The egressive consonants found in word-initial (C1) position in lexical words are as follows. Those in parentheses are only found in loan words. Those with a shaded background are only used by speakers Gerlach (2015) believes are conservative:
|voiced||b (rare)||(d)||dz||dʒ||ɟ||ɡ||ᶰɢ (rare)|
|voiceless ejective||tsʼ||tʃʼ||cʼ (rare)||kʼ (rare)||qχʼ|
The shaded consonants have a voiced hold and voiceless release, [dsʰ, dsʼ, ɡkʼ, ɢχʼ, dsqχʼ]. Gerlach (2015) analyses the change of voicing as being a phonetic detail due to the nature of the release rather than being phonemically prevoiced. The post-alveolar affricates (/tʃ/ etc.) are conflated with the alveolar affricates (/ts/ etc.) in Nǃaqriaxe dialect. They are probably an old distinction that's been loast in Nǃaqriaxe. Where they do occur, they may be alveolo-palatal ([tɕ], etc.), depending on speaker and location. /χ, tsχ, cχ/ appear to be only found in Gǀui loans. Sasi has /qʼ/ rather than the /qχʼ/ of ǂHoan and Nǃaqriaxe, though Sasi /qʼ/ is sometimes slightly affricated. (The same pattern holds for Sasi contour clicks with /qʼ/.) A contrastive /qʼ/ was reported by Gruber (1975) from a word or two in ǂHoan dialect, but could not be confirmed in Nǃaqriaxe, and cross-linguistic comparison gives reason to believe that /qʼ/ and /qχʼ/ are the same consonant.
/dz/ frequently appears as a fricative ([z] or further back). /c/ and /ɟ/ have a slightly fricated release, [cᶜ̧] or [kᶜ̧] etc., and aspirated /cʰ/ is distinguished primarily in the frication being longer than for /c/. /q/ ([qᵡ]) is similar, and [qχʼ] might be better analyzed as /qʼ/. It is sometimes pronounced as a lateral /q̠ʼ/, though not as commonly as in Gǀui. /k/ is not found in many lexical words apart from loans, but does occur in some highly frequent grammatical words. /χ/ is rare, and may be restricted to loans (this is not yet clear). Glottal stop [ʔ] could be argued to be epenthetic on an onsetless syllabel rather than phonemic.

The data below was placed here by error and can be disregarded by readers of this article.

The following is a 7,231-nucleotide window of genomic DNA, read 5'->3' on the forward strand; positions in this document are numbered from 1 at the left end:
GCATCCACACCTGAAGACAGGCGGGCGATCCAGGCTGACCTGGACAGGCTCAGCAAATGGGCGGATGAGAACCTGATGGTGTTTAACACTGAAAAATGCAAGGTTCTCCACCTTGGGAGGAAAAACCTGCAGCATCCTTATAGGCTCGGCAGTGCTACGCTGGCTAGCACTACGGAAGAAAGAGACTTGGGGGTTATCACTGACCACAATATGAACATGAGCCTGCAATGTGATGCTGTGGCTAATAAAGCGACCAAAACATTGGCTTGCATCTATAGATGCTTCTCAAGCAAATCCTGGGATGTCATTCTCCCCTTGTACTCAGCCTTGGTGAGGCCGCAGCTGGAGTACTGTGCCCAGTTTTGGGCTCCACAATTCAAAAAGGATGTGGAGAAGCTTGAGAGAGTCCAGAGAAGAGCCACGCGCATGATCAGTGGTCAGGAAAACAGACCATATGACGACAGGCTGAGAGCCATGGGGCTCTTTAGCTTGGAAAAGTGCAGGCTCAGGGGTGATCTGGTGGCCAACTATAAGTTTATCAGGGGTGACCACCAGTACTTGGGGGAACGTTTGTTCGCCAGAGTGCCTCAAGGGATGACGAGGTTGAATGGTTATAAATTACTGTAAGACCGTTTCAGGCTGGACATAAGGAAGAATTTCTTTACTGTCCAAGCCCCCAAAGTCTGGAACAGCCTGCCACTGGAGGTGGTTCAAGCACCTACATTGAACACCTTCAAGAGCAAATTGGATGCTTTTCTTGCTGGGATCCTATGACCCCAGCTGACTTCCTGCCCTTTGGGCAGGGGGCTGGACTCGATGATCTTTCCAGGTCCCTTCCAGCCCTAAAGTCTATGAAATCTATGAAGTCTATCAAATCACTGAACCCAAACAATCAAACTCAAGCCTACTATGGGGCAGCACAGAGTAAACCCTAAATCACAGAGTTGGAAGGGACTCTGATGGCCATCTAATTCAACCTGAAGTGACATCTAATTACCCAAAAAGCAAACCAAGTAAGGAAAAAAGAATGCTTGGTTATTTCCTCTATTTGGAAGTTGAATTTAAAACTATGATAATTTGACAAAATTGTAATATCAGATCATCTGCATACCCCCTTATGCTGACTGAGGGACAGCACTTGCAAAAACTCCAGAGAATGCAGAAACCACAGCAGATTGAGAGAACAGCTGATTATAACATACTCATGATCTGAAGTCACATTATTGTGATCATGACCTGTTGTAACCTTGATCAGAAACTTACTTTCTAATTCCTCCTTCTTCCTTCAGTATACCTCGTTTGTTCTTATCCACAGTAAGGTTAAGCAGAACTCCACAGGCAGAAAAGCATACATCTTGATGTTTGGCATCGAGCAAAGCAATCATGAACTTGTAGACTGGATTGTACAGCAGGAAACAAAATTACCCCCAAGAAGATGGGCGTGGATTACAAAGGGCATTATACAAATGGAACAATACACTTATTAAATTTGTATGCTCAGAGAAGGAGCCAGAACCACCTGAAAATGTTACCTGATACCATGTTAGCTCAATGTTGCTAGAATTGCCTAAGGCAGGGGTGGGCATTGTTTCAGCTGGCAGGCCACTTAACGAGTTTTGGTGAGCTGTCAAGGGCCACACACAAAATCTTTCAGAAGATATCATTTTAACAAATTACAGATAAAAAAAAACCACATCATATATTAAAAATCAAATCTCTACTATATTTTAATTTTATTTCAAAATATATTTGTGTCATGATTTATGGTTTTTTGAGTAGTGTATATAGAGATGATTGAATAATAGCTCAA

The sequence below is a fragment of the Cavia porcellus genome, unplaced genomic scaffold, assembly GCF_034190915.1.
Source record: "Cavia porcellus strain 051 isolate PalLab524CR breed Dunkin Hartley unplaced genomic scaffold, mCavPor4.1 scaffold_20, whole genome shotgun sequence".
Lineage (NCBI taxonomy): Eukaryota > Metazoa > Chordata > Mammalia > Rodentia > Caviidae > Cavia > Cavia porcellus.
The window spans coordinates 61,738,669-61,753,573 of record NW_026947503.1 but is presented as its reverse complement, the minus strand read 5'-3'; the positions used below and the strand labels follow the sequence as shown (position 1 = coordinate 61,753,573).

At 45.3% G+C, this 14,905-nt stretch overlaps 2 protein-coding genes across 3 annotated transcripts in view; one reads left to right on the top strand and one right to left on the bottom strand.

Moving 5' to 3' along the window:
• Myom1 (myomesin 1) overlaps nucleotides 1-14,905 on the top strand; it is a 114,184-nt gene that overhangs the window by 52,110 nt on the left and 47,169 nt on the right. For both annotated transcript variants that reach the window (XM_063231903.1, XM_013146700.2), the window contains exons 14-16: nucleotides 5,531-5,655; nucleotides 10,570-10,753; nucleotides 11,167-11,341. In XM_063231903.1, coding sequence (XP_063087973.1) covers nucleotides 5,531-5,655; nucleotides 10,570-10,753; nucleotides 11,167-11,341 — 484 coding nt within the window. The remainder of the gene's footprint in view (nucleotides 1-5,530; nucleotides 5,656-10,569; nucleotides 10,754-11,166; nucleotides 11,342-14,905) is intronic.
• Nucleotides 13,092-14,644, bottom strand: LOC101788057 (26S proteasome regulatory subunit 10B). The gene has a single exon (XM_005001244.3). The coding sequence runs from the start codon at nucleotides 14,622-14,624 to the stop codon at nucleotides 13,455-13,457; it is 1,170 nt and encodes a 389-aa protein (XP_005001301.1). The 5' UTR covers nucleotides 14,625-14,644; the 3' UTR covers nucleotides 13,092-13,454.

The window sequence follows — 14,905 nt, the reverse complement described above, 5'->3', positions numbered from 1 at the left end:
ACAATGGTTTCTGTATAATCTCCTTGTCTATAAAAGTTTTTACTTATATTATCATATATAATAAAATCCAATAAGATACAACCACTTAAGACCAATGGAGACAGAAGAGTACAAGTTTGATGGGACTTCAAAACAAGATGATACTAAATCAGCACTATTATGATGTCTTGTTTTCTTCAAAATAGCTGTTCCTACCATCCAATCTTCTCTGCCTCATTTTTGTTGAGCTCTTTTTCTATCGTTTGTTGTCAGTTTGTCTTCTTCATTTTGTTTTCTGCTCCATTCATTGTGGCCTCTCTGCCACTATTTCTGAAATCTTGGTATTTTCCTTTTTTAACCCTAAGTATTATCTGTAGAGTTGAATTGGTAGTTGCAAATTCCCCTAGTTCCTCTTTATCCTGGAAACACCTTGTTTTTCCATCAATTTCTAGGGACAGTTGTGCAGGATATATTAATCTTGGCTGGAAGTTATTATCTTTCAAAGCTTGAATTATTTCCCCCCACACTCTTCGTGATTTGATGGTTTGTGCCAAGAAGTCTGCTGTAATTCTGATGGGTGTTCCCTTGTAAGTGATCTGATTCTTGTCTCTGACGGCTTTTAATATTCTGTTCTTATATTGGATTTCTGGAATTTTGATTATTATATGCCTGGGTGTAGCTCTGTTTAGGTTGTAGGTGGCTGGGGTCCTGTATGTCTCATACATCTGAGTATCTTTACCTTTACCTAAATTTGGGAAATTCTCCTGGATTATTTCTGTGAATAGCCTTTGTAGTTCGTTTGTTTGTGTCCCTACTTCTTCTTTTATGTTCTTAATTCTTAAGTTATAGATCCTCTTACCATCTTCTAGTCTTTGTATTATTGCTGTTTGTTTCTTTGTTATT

Consonants found in word-medial (C2) position are /b/ (often [β]), /m, n, ɾ/; the phonemic status of medial [w] in one word is unclear. /ŋ/ is rare, found word-finally in a few loanwords. An additional consonant, /j/, is found as the first consonant of some grammatical markers.
The palatal series, which is most developed in ǂHȍã dialect, derive historically from dental consonants. This appears to be a regional influence from Gǀui, where it has also happened in some dialects more than other. Among ǂʼAmkoe dialects, there has been no palatalization in Sisa (/n d t tʰ tʼ tχ tqχʼ/), palatalization of most alveolar consonants in Nǃaqriaxe (/ɲ ɟ c cʰ cʼ tχ tqχʼ/), and full palatalization in ǂHoan (/ɲ ɟ c cʰ cʼ cχ cqχʼ/). The shift of /n/ > /ɲ/ only took place in lexical words; in grammatical words, only /n/ is found.
/h/ is frequently a voiced (murmured) [ɦ], and has been described as being "absorbed" into the following vowel.
Like the Tuu languages, with which it was previously classified, ǂʼAmkoe has five click "types": bilabial, dental, alveolar, palatal, and lateral alveolar. There are 14 to 19 "accompaniments" (combinations of manner, phonation, and contour), depending on the speaker. As with non-clicks, the difference is in whether the speaker retains pre-voiced clicks like those found in the Ju languages and Taa. The result is 68 to 77 click consonants. (Theoretically, the numbers may be 70 and 95, as several clicks shown here were unattested in Gerlach 2012 but have since proven to be accidental gaps, and some or all of the gaps below are likely to be accidental as well. This is especially so considering that the pre-voiced clicks are attested from only a single speaker, for whom extensive data is not available, and that the delayed-aspirated series has not been reported from ǂHoan.) Gerlach (2015) finds the following inventory, considering Nǃaqriaxe and ǂHoan dialects:
|Manner and phonation||'Noisy' clicks||'Sharp' clicks|
|Preglottalized voiced nasal||ˀᵑʘ||ˀᵑǀ||ˀᵑǁ||ˀᵑǃ||ˀᵑǂ|
|Voiced aspirated oral||ᶢǀʰ||ᶢǁʰ|
(prenasalized between vowels)
(prenasalized between vowels)
|Contour clicks (uvular)|
|Voiced (sporadically prenasalized)||ᶰᶢʘq||ᶰᶢǀq||ᶰᶢǁq||ᶰᶢǃq||ᶰᶢǂq|